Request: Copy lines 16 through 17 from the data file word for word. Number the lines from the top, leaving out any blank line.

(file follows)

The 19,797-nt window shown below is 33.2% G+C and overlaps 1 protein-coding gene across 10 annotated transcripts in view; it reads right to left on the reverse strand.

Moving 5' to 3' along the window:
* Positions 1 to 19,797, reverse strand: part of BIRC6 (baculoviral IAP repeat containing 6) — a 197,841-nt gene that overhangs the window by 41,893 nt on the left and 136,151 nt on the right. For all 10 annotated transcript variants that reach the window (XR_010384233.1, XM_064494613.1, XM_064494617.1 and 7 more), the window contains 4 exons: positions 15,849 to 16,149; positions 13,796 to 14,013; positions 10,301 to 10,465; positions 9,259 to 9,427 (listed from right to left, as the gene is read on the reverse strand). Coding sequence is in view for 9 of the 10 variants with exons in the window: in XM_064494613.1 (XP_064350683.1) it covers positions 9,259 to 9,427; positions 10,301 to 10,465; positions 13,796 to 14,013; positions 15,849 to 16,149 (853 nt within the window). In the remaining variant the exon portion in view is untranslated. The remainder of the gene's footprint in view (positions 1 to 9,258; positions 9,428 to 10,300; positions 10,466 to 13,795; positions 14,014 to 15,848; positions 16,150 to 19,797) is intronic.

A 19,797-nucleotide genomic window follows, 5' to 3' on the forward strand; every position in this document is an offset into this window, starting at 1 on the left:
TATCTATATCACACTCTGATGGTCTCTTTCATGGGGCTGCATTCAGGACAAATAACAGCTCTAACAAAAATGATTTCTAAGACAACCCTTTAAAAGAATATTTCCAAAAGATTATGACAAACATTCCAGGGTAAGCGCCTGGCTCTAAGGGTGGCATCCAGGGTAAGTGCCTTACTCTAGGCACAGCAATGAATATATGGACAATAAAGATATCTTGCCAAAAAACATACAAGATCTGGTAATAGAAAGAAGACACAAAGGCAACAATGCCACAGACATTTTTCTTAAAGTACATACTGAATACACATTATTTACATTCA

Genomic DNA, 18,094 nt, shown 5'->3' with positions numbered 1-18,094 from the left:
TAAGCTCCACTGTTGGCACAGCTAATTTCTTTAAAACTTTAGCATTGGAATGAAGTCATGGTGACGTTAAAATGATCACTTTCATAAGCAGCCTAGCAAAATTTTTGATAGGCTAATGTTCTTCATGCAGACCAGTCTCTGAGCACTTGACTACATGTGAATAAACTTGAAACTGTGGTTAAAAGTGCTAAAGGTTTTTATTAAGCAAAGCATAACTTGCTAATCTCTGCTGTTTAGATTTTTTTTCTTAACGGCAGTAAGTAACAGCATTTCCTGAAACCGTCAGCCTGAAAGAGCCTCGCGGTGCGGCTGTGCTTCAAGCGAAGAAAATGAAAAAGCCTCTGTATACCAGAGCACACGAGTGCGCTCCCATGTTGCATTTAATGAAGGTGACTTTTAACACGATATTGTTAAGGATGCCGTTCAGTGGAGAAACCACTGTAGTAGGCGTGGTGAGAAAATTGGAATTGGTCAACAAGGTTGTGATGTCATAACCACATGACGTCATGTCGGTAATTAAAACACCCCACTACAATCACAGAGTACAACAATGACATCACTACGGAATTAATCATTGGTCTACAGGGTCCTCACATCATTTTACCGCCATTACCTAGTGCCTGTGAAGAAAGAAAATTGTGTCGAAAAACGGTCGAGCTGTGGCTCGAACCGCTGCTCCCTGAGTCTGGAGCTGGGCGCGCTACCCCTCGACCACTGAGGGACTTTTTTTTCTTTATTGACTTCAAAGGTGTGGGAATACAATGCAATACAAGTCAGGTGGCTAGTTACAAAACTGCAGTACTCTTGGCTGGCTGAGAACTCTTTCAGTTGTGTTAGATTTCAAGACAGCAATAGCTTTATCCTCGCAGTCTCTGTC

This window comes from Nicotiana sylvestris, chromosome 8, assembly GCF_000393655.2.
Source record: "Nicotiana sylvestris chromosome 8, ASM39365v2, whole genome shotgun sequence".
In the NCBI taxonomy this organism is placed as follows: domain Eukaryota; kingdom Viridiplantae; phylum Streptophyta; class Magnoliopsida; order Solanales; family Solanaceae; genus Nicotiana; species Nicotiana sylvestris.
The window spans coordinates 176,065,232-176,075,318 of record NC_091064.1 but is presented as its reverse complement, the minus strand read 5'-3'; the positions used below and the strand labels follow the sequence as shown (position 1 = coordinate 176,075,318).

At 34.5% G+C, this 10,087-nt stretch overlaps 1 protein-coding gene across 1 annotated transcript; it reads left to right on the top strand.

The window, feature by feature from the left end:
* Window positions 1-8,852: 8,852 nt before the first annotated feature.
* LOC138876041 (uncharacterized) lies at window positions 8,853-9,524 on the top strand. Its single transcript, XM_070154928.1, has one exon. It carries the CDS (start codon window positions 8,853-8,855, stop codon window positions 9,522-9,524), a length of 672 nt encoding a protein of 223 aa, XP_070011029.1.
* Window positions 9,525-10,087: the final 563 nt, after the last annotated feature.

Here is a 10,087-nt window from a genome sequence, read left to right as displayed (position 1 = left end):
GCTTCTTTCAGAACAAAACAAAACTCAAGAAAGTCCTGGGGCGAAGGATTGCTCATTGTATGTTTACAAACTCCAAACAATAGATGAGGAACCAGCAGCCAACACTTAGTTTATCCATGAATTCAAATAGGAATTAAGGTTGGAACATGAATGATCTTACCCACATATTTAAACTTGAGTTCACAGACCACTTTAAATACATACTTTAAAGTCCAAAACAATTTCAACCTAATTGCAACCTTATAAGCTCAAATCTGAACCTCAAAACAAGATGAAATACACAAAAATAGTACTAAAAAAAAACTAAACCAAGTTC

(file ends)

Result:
* Window positions 9,525-10,087: the final 563 nt, after the last annotated feature.

Here is a 10,087-nt window from a genome sequence, read left to right as displayed (position 1 = left end):